You’re going to find that by learning Observe and Describe, you’re going to start to use that in various skills that are found in the Teaching-Family Model. When you give your child an instruction, for example, and they say, no, you’re going to Observe and Describe that because it’s a misbehavior. So you’re going to be like, “Go to bed. ‘No.’ Okay, what you’re doing now is you’re telling me no.” And then you start to make the correction. It kind of is this connecting piece to different skills that you can use on the Smarter Parenting website. And I will go through and explain how to connect some of these and how to make them work, but Observe and Describe can be used in any of those.

One of the more interesting things that I found in working with a family, there was a mother who had a son that misbehaved quite a bit, and I know I’m talking all about boys, but believe me, there are a lot of girls that misbehave too. So the boy misbehaved and one of the issues that the mom had was he would misbehave and she would not know what to say or how to respond to it. And I find that that’s actually pretty common. Sometimes a child will misbehave and parents are, they’re speechless because they’re just like, “I have no idea how to respond.” You can always fall back on Observe and Describe. You can always fall back on it and you can always use it. You can wherever you are.

Say you’re shopping with your child and your child is complaining a lot. So you would Observe and Describe that. You say, “Okay, what you’re doing right now is you are complaining.” And then you can give them instruction of what they need to do. What you need to do is boom, boom, boom. So it’s connecting piece. It’s observing something without becoming emotionally pulled into the drama because let’s face it, kids are drama in many ways and we don’t want to be sucked into their drama. Having our own drama, we want to be able to be the stable ones that can deal with it without having to delve in too much emotion because we need to make the correction and we need to teach Observe and Describe.

You’re going to find this skill is available in a video format on the Smarter Parenting website. It’s actually there listed as Observe and Describe. In the video, you will meet a parent who actually shares his experience with Observe and Describe and also he gives examples of how you can do it with younger children and with older children. This is in a video format so you can actually watch it, which is super, super helpful for you to be able to really integrate how to do this and how to really get into it. You can get some examples on how you could use it as well. So on the Smarter Parenting website, you can find a video that has this whole skill available, which is called Observe and Describe. It’ll be super, super helpful.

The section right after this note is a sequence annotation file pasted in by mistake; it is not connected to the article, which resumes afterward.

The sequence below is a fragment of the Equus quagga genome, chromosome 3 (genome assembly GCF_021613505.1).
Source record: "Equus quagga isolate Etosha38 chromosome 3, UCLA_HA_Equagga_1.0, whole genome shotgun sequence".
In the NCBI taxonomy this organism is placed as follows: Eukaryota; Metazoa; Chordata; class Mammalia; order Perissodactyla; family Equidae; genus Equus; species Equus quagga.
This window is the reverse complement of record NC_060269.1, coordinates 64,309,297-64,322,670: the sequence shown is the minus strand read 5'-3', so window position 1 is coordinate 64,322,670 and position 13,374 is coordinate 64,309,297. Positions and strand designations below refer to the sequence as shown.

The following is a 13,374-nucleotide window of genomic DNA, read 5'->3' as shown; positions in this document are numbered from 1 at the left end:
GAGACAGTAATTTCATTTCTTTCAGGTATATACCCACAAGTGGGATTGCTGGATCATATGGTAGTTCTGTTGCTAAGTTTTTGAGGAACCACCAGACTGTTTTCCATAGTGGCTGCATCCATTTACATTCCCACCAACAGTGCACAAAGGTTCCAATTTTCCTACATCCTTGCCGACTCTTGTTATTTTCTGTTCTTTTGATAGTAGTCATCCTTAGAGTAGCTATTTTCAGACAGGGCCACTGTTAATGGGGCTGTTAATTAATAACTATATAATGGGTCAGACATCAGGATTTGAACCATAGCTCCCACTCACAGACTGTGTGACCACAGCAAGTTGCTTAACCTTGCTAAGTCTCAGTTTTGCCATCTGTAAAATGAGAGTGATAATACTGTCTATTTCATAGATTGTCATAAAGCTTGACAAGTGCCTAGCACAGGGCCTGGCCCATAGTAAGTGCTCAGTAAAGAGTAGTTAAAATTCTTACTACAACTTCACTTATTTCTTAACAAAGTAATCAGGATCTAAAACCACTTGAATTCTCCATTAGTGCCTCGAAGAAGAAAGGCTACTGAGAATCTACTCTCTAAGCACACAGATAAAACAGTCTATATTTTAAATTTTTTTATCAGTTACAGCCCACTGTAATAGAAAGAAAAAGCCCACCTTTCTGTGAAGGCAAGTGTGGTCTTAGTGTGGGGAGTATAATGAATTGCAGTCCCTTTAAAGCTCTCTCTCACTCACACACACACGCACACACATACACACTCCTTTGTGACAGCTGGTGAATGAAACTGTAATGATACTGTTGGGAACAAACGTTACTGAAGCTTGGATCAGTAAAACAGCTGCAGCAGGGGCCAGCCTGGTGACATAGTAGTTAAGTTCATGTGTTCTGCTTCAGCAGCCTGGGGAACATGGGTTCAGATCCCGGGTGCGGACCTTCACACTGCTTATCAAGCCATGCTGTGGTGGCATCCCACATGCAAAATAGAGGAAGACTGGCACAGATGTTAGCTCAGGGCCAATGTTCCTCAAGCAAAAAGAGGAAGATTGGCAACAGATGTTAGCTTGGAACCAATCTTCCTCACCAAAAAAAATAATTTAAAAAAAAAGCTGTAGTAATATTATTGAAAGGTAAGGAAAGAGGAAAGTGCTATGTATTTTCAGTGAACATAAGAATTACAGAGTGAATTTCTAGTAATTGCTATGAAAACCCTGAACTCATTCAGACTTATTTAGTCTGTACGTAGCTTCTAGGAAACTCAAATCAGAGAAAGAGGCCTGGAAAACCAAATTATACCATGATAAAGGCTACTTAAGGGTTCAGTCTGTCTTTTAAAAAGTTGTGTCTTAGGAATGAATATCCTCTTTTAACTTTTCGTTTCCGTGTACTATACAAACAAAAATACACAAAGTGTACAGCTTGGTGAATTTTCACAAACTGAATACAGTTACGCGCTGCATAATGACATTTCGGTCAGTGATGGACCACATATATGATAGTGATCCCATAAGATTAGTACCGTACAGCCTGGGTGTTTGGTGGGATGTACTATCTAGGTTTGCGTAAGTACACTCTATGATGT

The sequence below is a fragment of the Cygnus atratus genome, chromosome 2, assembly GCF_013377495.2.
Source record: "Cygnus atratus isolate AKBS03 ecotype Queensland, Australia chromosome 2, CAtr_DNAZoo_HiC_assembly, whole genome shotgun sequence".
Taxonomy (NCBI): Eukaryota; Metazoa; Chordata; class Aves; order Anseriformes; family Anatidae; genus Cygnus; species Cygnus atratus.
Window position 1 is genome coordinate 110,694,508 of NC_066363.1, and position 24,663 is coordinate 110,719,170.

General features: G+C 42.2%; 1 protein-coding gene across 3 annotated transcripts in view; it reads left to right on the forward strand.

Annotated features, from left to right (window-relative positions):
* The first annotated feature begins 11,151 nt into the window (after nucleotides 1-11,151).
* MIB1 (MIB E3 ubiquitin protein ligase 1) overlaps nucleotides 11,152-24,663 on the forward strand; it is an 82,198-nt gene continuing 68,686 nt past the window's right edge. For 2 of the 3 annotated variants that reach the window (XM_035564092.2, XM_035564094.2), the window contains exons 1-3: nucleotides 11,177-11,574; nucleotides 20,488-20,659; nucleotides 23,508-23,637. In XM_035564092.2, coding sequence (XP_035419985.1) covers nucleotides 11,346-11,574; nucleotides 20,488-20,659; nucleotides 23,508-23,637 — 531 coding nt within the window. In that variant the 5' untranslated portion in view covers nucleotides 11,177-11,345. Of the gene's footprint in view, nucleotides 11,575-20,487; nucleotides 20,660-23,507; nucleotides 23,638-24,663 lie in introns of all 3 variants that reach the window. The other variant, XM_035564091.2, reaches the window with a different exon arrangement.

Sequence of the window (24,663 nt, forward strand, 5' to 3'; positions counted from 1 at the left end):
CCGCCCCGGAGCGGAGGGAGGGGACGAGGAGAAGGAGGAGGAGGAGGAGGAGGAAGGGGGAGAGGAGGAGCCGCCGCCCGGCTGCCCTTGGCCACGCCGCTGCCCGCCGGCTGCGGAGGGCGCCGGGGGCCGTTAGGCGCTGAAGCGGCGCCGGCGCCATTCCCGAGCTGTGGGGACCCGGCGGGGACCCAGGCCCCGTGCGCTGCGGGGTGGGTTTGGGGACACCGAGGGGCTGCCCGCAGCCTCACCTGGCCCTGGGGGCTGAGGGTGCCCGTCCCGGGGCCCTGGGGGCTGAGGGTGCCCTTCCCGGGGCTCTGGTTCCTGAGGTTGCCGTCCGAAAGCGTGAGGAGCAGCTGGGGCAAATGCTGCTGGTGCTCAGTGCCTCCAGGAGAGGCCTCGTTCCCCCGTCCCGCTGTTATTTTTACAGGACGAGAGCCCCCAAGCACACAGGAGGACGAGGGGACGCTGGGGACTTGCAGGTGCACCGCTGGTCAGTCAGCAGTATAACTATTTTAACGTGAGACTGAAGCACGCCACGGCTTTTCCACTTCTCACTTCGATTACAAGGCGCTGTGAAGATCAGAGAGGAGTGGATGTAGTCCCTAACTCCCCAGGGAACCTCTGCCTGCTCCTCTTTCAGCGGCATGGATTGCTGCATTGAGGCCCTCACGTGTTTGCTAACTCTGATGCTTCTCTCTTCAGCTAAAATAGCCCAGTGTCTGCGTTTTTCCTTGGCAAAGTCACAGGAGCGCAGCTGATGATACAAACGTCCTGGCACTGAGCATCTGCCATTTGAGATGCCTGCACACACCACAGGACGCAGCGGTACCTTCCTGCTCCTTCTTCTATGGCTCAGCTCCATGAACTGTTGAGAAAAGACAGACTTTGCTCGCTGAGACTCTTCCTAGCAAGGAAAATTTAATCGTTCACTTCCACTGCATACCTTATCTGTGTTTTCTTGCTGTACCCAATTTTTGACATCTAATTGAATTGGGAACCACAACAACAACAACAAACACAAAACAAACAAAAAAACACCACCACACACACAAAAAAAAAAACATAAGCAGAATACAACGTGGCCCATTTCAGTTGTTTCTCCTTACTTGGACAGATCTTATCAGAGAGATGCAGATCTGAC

Now in Observing and Describing, we’ve been talking a lot about using it with children, but I do want to stress how important it can be for you just to master it to use in your every day life with different people. Even adults, I find myself using Observe and Describe. When somebody comes to me and says, “Hey, you know…” And they’re telling me something, but their behavior is not that, then I can do Observe and Describe. That’s what I usually do. I had a friend come up to me and he’s like, “Yeah.” I’m like, “How are you?” And he’s like, “Oh, I’m doing great.” So I Observed and Described that. I was like, “Well, okay, so you’re saying that you’re all right, but your face looks sad, your eyes, your brow is low, you’re looking down. You actually said that with a sigh.” So I describe that in a little more detail. You’re going to find that as your children get older, you can use a little bit more detail in there, but this is a skill that will be super helpful.

Anyways, back to my friend. This is my ADHD mind kind of going off of course, squirrel but friend and being able to communicate with him. I was able to Observe and Describe. Now how does this affect a parent with a child who has ADHD. What I can tell you is that Observe and Describe is very, very helpful for kids to be able to focus in on what they need to do specifically. Now, remember, you’re dealing with a child that has an inability to stay focused on something. When you are that directive to a child, you’re actually teaching them to reign it in to actually try and focus in specifically. One of the worst things you can do for an ADHD child is to ask them questions about what they did. So what did you just do? Why did you just… When you start asking questions like that, it just opens up the floodgates for their mind to wander. When you use Observe and Describe, you actually help them focus in on what needs to be done. This is also a skill that will be super helpful for your ADHD child to learn how to do.